Many family businesses run smoothly for years, until the business is sold or passed on to the next generation(s). There are, however, those circumstances where the family or closely-held business runs into a deadlock among management where the parties are unable to agree on a course of action to move the business forward. In these circumstances, one party can petition the appropriate court for a judicial dissolution of the business. The other party may be opposed to this prospect, but can do little other than defend the claim or try to work out a solution with the party filing suit. Owners of family or closely-held businesses should be familiar with the applicable judicial dissolution standards and should try to include language in a shareholder agreement or operating agreement to avoid this problem, especially where management and stockholdings are divided 50/50. An ongoing deadlock can be severely damaging to a business, taking time, attention and funding away from other matters.

In a recent Delaware case, Benjamin Feldman v. YIDL Trust, C.A. No. 2017-0253-AGB (Del. Ch. November 7, 2017), the Delaware Chancery Court granted summary judgment to the party requesting dissolution over the objections of the other party, who wanted to keep the company intact. Feldman involved a suit filed by a grandson against his grandparents to dissolve the company and sell its only asset (a boat). As ownership and management were both deadlocked, the court had no choice but to order the dissolution of the company and the sale of the underlying asset.

Courts in Massachusetts have considered these issues as well in both the corporate and limited liability company contexts. In Koshy v. Sachdev, No. SJC-1222 (September 14, 2017), the Massachusetts Supreme Judicial Court considered for the first time the meaning of G.L. c. 156D, §14.30, the section of the Massachusetts corporation statute dealing with involuntary dissolution. In finding in favor of the party seeking dissolution of the business, the SJC found that a “true deadlock” existed that was likely to cause irreparable harm to the business. The language in the Massachusetts limited liability company statute regarding involuntary dissolution sets forth a similar standard for parties seeking dissolution as well, providing: “On application by or for a member or manager the superior court department of the trial court may decree dissolution of a limited liability company whenever it is not reasonably practicable to carry on its business in conformity with the certificate of organization or the operating agreement.”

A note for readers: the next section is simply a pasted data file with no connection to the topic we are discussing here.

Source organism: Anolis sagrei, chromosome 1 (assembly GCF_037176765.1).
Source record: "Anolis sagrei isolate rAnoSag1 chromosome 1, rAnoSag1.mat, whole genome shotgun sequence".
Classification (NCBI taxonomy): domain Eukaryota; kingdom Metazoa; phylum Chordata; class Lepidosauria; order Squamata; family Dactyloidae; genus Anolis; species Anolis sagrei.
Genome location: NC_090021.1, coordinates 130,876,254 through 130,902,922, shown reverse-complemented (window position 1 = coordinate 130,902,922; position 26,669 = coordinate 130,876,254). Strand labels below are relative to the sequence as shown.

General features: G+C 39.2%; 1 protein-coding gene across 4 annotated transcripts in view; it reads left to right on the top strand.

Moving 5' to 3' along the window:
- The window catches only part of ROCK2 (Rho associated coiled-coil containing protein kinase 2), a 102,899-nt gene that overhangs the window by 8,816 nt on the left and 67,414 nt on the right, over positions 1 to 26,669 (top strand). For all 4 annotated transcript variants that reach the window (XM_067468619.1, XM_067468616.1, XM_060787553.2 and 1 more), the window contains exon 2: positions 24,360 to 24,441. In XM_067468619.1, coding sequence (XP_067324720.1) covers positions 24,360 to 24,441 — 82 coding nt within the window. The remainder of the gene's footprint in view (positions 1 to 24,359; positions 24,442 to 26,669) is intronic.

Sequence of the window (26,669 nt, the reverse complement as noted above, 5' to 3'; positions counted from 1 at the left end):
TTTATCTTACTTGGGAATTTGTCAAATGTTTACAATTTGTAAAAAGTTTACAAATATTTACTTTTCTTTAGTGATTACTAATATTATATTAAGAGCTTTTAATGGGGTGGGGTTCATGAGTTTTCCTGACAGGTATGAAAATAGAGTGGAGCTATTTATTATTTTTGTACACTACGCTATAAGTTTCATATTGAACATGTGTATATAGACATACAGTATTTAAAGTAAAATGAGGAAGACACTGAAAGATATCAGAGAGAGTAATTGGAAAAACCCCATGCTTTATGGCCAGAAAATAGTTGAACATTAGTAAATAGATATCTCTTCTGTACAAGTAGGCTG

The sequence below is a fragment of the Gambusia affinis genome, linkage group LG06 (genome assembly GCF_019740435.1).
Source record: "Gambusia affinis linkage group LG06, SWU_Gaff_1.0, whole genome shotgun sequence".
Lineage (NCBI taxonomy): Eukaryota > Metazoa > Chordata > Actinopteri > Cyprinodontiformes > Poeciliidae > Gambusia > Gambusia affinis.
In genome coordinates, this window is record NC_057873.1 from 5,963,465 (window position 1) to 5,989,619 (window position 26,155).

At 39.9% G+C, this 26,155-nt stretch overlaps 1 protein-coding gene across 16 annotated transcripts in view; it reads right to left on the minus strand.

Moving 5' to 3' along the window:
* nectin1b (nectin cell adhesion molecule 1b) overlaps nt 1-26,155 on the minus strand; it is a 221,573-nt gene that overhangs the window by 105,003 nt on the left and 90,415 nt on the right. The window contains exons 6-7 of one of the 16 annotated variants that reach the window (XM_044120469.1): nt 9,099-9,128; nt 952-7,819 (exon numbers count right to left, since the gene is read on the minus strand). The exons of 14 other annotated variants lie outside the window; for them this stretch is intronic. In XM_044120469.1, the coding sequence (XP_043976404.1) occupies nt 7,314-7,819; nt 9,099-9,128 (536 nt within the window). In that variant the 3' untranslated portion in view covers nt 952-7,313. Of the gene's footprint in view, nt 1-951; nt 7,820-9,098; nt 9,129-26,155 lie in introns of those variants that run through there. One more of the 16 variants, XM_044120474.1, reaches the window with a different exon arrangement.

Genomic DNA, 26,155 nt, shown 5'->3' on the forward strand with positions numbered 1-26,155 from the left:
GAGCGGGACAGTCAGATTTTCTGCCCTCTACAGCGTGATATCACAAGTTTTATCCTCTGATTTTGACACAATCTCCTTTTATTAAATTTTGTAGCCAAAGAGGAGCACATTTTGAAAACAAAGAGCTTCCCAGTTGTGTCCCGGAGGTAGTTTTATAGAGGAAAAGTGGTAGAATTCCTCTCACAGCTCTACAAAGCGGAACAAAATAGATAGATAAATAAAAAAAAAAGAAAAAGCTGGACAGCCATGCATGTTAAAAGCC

Parties to a shareholder agreement, operating agreement or other documents governing the management of a business should be aware of these concerns, especially where the business is divided 50/50. Without specific language written into such agreements, courts are unlikely to infer a “waiver” of the potential dissolution remedy, so it is very important for the parties to agree upfront on what they want done (including possibly waiving the right of judicial dissolution).

Parties may want to consider provisions that require mediation, expedited arbitration, or appointing a “provisional” director or manager who will resolve disputes in order to avoid deadlock.

If the parties are unable or unwilling to consider these types of alternatives, it may make sense to include mandatory buy-sell provisions in the agreement. There are many different options available to business owners, such as provisions where each party submits sealed bids and requiring the high bidder to buy the other party out, or where the low bidder must sell to the other party. Drafters also sometimes incorporate a “shotgun” provision, where one party makes an offer and the other part must either sell at that price, or buy the other part out at that price. There are many options available to business owners, but it is important to get them into the original agreements to avoid going down the road of judicial dissolution.